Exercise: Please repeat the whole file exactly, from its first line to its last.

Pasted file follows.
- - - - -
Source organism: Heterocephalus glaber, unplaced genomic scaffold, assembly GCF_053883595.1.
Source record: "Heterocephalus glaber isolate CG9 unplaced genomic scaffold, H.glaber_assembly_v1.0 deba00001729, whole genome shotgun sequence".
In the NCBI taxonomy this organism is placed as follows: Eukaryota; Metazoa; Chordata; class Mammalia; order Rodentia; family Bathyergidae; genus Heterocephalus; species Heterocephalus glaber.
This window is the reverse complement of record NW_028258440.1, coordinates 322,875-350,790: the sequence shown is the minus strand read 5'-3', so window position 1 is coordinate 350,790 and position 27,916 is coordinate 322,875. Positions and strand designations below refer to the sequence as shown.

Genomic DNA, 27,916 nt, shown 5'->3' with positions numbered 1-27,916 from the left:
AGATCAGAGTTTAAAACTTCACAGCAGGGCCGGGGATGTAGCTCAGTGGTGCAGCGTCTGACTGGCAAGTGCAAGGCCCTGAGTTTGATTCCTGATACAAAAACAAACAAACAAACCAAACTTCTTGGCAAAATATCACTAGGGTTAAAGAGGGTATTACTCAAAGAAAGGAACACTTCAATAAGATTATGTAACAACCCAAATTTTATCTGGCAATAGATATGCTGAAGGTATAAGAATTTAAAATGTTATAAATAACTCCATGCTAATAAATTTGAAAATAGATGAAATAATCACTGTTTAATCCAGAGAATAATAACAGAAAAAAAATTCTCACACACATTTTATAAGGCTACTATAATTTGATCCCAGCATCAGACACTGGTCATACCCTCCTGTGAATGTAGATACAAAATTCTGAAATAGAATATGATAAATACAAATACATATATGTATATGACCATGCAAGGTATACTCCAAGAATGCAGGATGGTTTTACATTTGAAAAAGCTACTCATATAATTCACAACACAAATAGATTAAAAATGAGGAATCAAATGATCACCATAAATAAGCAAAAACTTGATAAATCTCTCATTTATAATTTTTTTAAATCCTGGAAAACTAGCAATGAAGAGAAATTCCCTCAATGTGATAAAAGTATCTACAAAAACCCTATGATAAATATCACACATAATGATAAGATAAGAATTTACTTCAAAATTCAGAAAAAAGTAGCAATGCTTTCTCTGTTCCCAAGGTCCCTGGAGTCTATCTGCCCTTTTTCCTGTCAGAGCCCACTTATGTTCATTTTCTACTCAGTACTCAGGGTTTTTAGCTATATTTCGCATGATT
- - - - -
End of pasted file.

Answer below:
Source organism: Heterocephalus glaber, unplaced genomic scaffold, assembly GCF_053883595.1.
Source record: "Heterocephalus glaber isolate CG9 unplaced genomic scaffold, H.glaber_assembly_v1.0 deba00001729, whole genome shotgun sequence".
In the NCBI taxonomy this organism is placed as follows: Eukaryota; Metazoa; Chordata; class Mammalia; order Rodentia; family Bathyergidae; genus Heterocephalus; species Heterocephalus glaber.
This window is the reverse complement of record NW_028258440.1, coordinates 322,875-350,790: the sequence shown is the minus strand read 5'-3', so window position 1 is coordinate 350,790 and position 27,916 is coordinate 322,875. Positions and strand designations below refer to the sequence as shown.

Genomic DNA, 27,916 nt, shown 5'->3' with positions numbered 1-27,916 from the left:
AGATCAGAGTTTAAAACTTCACAGCAGGGCCGGGGATGTAGCTCAGTGGTGCAGCGTCTGACTGGCAAGTGCAAGGCCCTGAGTTTGATTCCTGATACAAAAACAAACAAACAAACCAAACTTCTTGGCAAAATATCACTAGGGTTAAAGAGGGTATTACTCAAAGAAAGGAACACTTCAATAAGATTATGTAACAACCCAAATTTTATCTGGCAATAGATATGCTGAAGGTATAAGAATTTAAAATGTTATAAATAACTCCATGCTAATAAATTTGAAAATAGATGAAATAATCACTGTTTAATCCAGAGAATAATAACAGAAAAAAAATTCTCACACACATTTTATAAGGCTACTATAATTTGATCCCAGCATCAGACACTGGTCATACCCTCCTGTGAATGTAGATACAAAATTCTGAAATAGAATATGATAAATACAAATACATATATGTATATGACCATGCAAGGTATACTCCAAGAATGCAGGATGGTTTTACATTTGAAAAAGCTACTCATATAATTCACAACACAAATAGATTAAAAATGAGGAATCAAATGATCACCATAAATAAGCAAAAACTTGATAAATCTCTCATTTATAATTTTTTTAAATCCTGGAAAACTAGCAATGAAGAGAAATTCCCTCAATGTGATAAAAGTATCTACAAAAACCCTATGATAAATATCACACATAATGATAAGATAAGAATTTACTTCAAAATTCAGAAAAAAGTAGCAATGCTTTCTCTGTTCCCAAGGTCCCTGGAGTCTATCTGCCCTTTTTCCTGTCAGAGCCCACTTATGTTCATTTTCTACTCAGTACTCAGGGTTTTTAGCTATATTTCGCATGATT